White Cane Safety Day

White Cane Safety Day—sometimes known simply as National White Cane Safety Day—is a holiday observed around the world on October 15th annually. This holiday aims to celebrate the achievements of people who are visually impaired or blind.

The white cane is symbolic of independence, and it’s this symbolism that elevates it to more than just a tool. Although technology plays an ever-increasing role in helping blind people gain independence, it appears that the white cane will remain an important tool in the foreseeable future.

The History of White Cane Safety Day

White Cane Safety Day began in the 1960s. This is when the National Federation of the Blind started fighting for the rights of blind people and developing training programs that used the white cane. They then asked the U.S. Congress to adopt a joint resolution designating October 15th as White Cane Safety Day.

It was a holiday established to recognize the importance of white canes for blind people who want to travel safely and retain their independence. The white cane is a tool that blind and visually impaired people can use to navigate their environment, and its bright white color makes it instantly noticeable to other pedestrians and drivers.

The white cane has since become a symbol that emphasizes the independence of blind people and their need for equality so that they can lead their best lives. It’s also the reason why the name of this holiday has been shifting away from White Cane Safety Day and is more often known now as White Cane Awareness Day.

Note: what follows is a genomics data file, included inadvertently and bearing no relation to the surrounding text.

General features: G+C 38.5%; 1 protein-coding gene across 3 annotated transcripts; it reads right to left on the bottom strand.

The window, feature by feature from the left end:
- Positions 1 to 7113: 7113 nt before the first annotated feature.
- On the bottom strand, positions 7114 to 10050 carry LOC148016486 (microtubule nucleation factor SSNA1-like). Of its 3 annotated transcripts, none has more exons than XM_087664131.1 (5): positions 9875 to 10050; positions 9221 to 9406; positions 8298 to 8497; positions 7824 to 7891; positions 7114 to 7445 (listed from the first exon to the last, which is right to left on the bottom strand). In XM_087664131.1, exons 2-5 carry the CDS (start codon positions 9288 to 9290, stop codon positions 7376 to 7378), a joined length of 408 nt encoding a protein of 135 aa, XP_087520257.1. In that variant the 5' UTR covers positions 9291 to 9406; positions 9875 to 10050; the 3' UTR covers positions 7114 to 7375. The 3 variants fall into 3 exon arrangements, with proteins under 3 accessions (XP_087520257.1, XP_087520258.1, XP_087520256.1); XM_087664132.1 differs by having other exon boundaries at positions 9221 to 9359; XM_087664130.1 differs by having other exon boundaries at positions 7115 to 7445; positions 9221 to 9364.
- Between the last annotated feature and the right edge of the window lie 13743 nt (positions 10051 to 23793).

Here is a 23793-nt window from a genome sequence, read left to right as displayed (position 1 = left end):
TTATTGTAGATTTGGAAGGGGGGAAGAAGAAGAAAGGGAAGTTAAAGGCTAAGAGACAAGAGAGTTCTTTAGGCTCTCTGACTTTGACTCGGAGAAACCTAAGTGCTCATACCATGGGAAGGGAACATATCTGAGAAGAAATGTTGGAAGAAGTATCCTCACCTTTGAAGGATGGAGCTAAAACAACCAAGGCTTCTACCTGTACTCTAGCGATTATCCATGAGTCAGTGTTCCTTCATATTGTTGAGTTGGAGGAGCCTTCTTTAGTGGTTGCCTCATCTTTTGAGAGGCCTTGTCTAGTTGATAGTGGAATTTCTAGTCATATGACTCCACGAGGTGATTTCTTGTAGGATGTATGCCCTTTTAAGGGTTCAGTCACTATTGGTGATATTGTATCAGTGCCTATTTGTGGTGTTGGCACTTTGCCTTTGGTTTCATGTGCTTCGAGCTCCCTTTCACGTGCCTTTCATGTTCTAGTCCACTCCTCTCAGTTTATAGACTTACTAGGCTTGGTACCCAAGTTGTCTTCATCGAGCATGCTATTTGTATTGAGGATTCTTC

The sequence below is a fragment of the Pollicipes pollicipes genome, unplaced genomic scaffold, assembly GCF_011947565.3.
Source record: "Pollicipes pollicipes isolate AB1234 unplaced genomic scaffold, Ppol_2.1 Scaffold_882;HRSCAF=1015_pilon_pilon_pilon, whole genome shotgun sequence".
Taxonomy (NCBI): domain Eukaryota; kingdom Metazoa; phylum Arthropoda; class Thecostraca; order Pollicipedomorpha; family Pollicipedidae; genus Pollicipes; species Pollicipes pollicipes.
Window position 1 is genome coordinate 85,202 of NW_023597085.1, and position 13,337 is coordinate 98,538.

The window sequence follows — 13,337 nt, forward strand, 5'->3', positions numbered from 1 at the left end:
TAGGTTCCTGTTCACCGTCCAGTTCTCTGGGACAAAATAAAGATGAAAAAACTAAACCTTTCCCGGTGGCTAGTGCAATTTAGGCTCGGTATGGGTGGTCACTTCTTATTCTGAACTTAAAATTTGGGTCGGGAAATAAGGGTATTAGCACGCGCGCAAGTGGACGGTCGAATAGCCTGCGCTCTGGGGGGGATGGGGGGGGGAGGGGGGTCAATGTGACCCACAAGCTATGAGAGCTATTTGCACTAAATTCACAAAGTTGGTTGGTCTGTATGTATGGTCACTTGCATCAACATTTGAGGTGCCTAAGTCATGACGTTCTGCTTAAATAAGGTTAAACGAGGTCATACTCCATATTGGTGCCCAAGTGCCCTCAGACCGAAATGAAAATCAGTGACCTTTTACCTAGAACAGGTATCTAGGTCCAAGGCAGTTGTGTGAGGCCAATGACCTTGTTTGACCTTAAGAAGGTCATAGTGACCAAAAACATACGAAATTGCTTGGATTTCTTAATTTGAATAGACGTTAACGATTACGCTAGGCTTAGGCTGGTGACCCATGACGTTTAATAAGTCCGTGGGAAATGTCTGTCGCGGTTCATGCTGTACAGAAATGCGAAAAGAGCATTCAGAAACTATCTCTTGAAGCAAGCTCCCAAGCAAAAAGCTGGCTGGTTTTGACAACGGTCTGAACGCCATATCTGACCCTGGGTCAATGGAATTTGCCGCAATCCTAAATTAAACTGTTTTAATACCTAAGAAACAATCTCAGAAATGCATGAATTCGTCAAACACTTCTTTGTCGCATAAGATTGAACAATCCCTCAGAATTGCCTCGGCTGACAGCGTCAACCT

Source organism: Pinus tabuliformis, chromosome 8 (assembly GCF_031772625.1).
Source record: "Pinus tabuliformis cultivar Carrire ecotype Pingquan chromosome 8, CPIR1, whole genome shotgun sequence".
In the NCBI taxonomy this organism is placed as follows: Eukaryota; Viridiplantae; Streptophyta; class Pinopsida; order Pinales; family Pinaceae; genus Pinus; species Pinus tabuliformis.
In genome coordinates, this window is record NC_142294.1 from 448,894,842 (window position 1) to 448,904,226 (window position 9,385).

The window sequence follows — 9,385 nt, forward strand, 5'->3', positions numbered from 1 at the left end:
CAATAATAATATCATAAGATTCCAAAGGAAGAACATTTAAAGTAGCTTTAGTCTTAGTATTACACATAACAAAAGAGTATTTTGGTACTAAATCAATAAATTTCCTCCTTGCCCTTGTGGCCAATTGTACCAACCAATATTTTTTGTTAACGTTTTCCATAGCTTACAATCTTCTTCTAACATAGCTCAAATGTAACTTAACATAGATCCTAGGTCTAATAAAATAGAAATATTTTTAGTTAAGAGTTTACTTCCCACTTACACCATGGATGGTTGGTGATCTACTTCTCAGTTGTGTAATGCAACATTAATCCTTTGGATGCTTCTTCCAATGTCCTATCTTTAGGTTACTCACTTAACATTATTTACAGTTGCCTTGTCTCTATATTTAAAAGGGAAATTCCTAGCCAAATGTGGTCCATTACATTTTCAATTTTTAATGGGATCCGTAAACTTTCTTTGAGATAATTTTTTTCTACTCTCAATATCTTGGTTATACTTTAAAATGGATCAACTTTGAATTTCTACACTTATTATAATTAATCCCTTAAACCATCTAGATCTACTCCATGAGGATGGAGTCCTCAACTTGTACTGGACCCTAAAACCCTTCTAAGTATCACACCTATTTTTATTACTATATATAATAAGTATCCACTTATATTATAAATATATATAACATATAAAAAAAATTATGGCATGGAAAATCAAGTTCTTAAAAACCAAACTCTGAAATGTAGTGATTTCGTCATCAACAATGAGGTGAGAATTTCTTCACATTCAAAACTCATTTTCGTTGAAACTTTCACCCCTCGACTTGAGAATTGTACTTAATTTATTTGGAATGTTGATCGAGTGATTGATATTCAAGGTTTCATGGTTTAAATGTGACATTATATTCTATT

The History of the White Cane

People have used canes and staffs for traveling since ancient times. Carrying a staff can help with balance, especially when carrying a heavy load, and it also helps the walker maintain a steady walking rhythm. Another advantage of carrying a staff is that it could be used to defend oneself against wild animals.

Even going back to biblical times, canes were used by the blind to alert them to obstacles that might be in their path. It essentially extended the reach of the person and allowed them to discover holes, rocks, or other obstacles that might exist ahead of them. That allows them to travel faster and more confidently.

Although staves and canes have existed for thousands of years, it wasn’t until 1921 that the white cane was invented. It was invented by James Biggs of Bristol after he lost his sight. Worried that his stick might not be visible to traffic, he decided to paint it white to make it more visible. Eventually, the white cane caught on, and by the 1930s, a campaign was started advocating that blind or visually impaired people use it for traveling. It has been a symbol of independence, safety, and freedom ever since.

Observing White Cane Safety Day

On this day, members of the National Federation of the Blind conduct activities in their local neighborhoods that include events such as social gatherings or white cane walks. It’s a good day for local chapters of the NFB to spread the word about this holiday using the hashtags #WhiteCaneAwarenessDay or #WhiteCaneSafetyDay.

Where is it celebrated?
United States (Observance)
When is it?
This year (2024)
October 15 Tuesday
Next year (2025)
October 15 Wednesday
Last year (2023)
October 15 Sunday
Awareness & Cause